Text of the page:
The exact moment Rep. Klippert screams the word anal in the exact tone of a man about to come all over himself.
The moment Rep. Klippert screams the word "anal" in the exact tone of a man about to, uh, relieve himself. Screenshot from TVW

On Monday, a bill that would mostly decriminalize teen sexting passed off the floor of the Washington State House, but not without resistance from Republican representative Brad Klippert, who spent a lot of his time screaming about the depravity of anal sex and other acts after legislators rejected his amendment.

You can watch his full rant here. I've provided a clip below.

Under Washington State's current child-pornography laws, minors can be charged with a felony for sending nudes to one another. Convictions can put teens on the sex offender registry for life, making it harder for them to go to college and find jobs and housing.

It's happened several times before. A few years ago, a 17-year-old was convicted of distributing child porn for sending an unsolicited dick pic to an older woman who worked for his mom. In 2017, the Washington State Supreme Court upheld that conviction, citing the legislature's desire to “destroy the blight of child pornography everywhere, from production of the images to commercial gain," which included teens sending sexts.

Representative Noel Frame, who's been floating the bill to address this problem for two years now, says advocates have told her that nearly 50 kids have been accused of distributing child porn by sexting.

Frame's bill would prevent kids from being charged with a felony for possessing naked photos of themselves. Minors sharing naked photos, however, could be charged with a simple or gross misdemeanor if the person in the photo is between 13 and 17-years-old. Distributing images of kids 12 and under will still be a class B felony.

Frame argues that the bill is designed to educate kids, decriminalize possession so that they can come forward and report exploitation, and implement reasonable accountability measures for when they're sharing photos in a way that could potentially harm other kids. Existing laws around malicious distribution and harassment will still be in place, Frame says, so kids who share photos on a revenge-porn tear will still be subject to those statutes.

During debate on the house floor, Republicans generally praised the underlying intent of the bill, but urged the legislature to adopt an amendment proposed by Representative Brad Klippert, a school resource officer and Pentecostal preacher representing South Central Washington.

Klippert's amendment would only have protected kids who sent nudes that didn't offend his delicate sensibilities. Depictions of "unclothed breasts, unclothed genitals, or unclothed pubic area, or buttocks" exchanged only between two teens would be fine with Klippert, but teens who possessed or showed photos of any of the sexual acts defined by the state as "sexually explicit conduct" would be subject to misdemeanor or gross misdemeanor charges.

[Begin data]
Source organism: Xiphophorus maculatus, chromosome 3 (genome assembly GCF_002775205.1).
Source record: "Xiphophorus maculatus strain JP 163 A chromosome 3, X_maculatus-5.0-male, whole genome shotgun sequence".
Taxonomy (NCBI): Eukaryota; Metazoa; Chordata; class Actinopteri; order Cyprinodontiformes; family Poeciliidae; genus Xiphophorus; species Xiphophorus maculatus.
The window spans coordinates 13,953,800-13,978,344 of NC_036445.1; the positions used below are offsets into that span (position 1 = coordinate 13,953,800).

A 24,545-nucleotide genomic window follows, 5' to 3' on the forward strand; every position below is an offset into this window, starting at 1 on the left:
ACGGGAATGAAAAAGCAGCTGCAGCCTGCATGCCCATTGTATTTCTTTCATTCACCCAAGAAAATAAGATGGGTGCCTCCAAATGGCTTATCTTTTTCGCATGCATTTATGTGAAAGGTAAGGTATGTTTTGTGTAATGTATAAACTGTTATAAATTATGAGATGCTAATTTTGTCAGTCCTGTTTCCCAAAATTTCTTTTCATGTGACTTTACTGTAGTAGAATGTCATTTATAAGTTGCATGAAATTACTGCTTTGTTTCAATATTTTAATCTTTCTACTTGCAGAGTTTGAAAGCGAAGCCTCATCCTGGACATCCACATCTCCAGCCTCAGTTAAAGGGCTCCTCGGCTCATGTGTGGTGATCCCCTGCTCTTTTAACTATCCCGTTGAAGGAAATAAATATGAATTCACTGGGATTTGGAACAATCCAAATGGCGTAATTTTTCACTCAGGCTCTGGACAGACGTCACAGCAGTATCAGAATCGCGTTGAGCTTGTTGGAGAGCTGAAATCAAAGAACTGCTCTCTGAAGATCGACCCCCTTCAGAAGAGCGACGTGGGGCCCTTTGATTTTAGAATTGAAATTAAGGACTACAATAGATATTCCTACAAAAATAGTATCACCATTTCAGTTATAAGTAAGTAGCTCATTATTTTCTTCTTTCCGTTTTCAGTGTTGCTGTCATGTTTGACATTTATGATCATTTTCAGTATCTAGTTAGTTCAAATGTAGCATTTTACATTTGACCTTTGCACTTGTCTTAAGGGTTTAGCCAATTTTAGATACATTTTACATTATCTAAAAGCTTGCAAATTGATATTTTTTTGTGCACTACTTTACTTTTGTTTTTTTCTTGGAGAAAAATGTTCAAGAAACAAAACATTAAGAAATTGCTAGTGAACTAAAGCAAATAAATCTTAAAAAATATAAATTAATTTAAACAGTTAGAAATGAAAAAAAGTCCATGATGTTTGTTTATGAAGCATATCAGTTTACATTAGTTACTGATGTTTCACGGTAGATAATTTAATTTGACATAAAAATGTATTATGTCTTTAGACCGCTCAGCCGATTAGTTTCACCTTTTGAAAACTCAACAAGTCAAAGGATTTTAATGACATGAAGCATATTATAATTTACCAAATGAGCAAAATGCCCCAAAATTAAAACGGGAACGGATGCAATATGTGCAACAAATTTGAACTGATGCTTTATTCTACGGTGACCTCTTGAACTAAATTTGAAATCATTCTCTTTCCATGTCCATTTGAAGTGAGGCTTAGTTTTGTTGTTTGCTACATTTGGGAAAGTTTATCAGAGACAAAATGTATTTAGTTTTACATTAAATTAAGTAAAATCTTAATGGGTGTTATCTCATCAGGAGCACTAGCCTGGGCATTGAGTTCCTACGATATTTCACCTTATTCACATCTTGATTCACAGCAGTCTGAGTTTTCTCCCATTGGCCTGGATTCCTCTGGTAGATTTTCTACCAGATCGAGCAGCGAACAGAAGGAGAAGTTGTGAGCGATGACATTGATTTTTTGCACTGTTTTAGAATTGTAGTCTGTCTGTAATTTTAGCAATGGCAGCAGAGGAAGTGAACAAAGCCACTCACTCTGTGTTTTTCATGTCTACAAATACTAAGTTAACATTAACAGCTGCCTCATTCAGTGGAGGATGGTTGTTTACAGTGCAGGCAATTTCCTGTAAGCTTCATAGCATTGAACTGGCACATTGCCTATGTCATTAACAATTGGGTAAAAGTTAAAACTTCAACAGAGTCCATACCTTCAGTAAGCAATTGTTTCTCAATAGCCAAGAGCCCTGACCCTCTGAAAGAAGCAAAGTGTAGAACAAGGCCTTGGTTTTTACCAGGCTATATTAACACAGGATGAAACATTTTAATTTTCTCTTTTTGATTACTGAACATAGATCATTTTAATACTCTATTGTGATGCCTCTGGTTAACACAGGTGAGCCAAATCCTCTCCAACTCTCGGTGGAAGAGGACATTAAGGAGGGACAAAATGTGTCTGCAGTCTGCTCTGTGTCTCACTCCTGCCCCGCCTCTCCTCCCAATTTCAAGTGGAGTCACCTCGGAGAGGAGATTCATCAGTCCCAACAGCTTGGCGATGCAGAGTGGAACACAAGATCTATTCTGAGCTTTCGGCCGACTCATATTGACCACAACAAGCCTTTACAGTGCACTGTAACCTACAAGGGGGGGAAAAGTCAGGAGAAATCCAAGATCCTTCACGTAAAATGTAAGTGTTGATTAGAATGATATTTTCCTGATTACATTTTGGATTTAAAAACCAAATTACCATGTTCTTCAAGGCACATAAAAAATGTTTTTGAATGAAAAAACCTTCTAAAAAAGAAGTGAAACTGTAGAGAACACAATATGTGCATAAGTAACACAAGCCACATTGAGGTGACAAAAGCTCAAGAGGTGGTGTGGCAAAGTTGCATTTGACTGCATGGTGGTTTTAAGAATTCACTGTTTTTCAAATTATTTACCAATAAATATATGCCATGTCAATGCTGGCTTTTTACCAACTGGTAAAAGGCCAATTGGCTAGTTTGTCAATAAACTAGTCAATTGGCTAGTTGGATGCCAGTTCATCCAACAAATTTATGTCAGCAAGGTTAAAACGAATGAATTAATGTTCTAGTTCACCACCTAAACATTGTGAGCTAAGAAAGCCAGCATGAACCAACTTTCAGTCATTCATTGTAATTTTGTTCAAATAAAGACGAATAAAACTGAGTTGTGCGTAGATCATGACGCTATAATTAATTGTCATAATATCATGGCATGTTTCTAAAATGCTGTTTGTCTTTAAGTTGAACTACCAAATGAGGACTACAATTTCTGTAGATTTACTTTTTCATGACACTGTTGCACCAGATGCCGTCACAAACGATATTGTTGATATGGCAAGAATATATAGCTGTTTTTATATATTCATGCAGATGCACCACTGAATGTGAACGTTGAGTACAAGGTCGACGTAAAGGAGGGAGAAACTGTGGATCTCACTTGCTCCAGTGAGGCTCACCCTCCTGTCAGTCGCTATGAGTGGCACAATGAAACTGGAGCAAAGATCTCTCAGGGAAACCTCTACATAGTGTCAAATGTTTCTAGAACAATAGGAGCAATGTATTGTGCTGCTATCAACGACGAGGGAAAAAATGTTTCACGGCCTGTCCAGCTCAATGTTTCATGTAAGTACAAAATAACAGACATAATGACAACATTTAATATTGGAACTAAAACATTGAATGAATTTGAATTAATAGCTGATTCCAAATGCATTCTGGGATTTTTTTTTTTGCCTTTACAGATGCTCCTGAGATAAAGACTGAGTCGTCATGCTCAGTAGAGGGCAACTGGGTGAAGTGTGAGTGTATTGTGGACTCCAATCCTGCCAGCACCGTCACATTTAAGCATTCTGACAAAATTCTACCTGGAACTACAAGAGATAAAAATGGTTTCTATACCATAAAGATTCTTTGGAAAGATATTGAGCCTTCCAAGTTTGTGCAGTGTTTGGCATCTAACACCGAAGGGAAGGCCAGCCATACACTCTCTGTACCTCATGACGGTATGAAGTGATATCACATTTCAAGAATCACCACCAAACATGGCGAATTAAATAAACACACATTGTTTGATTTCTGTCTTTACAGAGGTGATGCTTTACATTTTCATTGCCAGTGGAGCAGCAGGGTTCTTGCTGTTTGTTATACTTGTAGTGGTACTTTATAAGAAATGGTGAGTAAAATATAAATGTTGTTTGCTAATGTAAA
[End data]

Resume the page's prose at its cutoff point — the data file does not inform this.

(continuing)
The state's definition of "sexually explicit conduct," as Klippert would later scream out, includes "actual or simulated" depictions of masturbation and various kinds of sex. His proposal would also criminalize possessions of images of the self. So if a teen merely possessed a video of themselves masturbating, they could still face charges under Klippert's version of the bill, which is exactly the kind of absurd result Frame is trying to avoid here.

Lawmakers ultimately decided that Klippert's apparent disgust for some sex acts wasn't enough of a reason to gut the bill. They argued the bill would already make it a misdemeanor for teens to spread around naked photos of other teens. Additionally, citing the commander of the Internet Crimes Against Children Task Force, Representative Frame said Klippert's amendment would have a "chilling effect" on reporting the exploitation, explaining that "teenagers who have created or shared explicit images may be reluctant to seek adult help for fear of being prosecuted themselves."

After the amendment was voted down, Klippert had a fit.

In order to express his disgust with the many varieties of sex that teens might be having, which I guess he thinks the underlying bill would somehow cosign, Klippert read off the list of acts that fall into the state's definition of "sexually explicit conduct." These acts include (emphasis his): "Actual or simulated sexual intercourse including genital to genital, oral to genital, anal genital [sic], oral, anal, whether between persons of the same or opposite sex or between humans and animals. Penetration of the vagina or rectum by any object. Masturbation, sadomasochistic abuse!"

"Mr. Speaker, I request permission to read the definition of sadism," Klippert said, apparently unaware of the permission-seeking trope popular among subs and doms. "Please continue," the speaker said, offering Klippert the release he was seeking.

Though earlier in the debate, Klippert said it would be unnecessary to detail the relevant sexual acts cataloged under the state's definition of sexually explicit conduct, he went on for another couple of minutes doing just that, all the while decrying the fact that the legislature apparently didn't want to criminalize teens taking dick pics. Despite these protestations, the bill passed 57 to 39 without Klippert's amendment.

The bill will now move on to the state senate, where hopefully cooler heads will continue to prevail.